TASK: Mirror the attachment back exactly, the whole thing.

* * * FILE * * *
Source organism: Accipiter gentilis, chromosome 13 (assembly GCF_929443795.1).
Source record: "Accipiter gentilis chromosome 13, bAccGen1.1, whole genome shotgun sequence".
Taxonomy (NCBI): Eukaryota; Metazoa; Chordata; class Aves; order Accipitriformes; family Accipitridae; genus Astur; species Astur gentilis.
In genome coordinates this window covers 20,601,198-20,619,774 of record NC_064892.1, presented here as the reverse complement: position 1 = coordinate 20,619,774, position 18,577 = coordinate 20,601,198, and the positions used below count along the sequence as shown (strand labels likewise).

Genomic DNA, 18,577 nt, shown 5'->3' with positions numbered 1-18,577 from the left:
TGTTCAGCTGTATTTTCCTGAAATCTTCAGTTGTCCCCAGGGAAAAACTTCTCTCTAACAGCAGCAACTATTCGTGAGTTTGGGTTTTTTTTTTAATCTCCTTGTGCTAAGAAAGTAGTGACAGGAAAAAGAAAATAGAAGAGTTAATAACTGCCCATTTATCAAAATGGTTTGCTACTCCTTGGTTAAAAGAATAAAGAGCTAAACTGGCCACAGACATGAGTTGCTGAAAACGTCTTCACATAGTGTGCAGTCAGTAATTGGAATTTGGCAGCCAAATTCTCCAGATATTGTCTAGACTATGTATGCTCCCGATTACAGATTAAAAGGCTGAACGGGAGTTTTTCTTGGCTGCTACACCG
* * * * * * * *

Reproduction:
Source organism: Accipiter gentilis, chromosome 13 (assembly GCF_929443795.1).
Source record: "Accipiter gentilis chromosome 13, bAccGen1.1, whole genome shotgun sequence".
Taxonomy (NCBI): Eukaryota; Metazoa; Chordata; class Aves; order Accipitriformes; family Accipitridae; genus Astur; species Astur gentilis.
In genome coordinates this window covers 20,601,198-20,619,774 of record NC_064892.1, presented here as the reverse complement: position 1 = coordinate 20,619,774, position 18,577 = coordinate 20,601,198, and the positions used below count along the sequence as shown (strand labels likewise).

Genomic DNA, 18,577 nt, shown 5'->3' with positions numbered 1-18,577 from the left:
TGTTCAGCTGTATTTTCCTGAAATCTTCAGTTGTCCCCAGGGAAAAACTTCTCTCTAACAGCAGCAACTATTCGTGAGTTTGGGTTTTTTTTTTAATCTCCTTGTGCTAAGAAAGTAGTGACAGGAAAAAGAAAATAGAAGAGTTAATAACTGCCCATTTATCAAAATGGTTTGCTACTCCTTGGTTAAAAGAATAAAGAGCTAAACTGGCCACAGACATGAGTTGCTGAAAACGTCTTCACATAGTGTGCAGTCAGTAATTGGAATTTGGCAGCCAAATTCTCCAGATATTGTCTAGACTATGTATGCTCCCGATTACAGATTAAAAGGCTGAACGGGAGTTTTTCTTGGCTGCTACACCG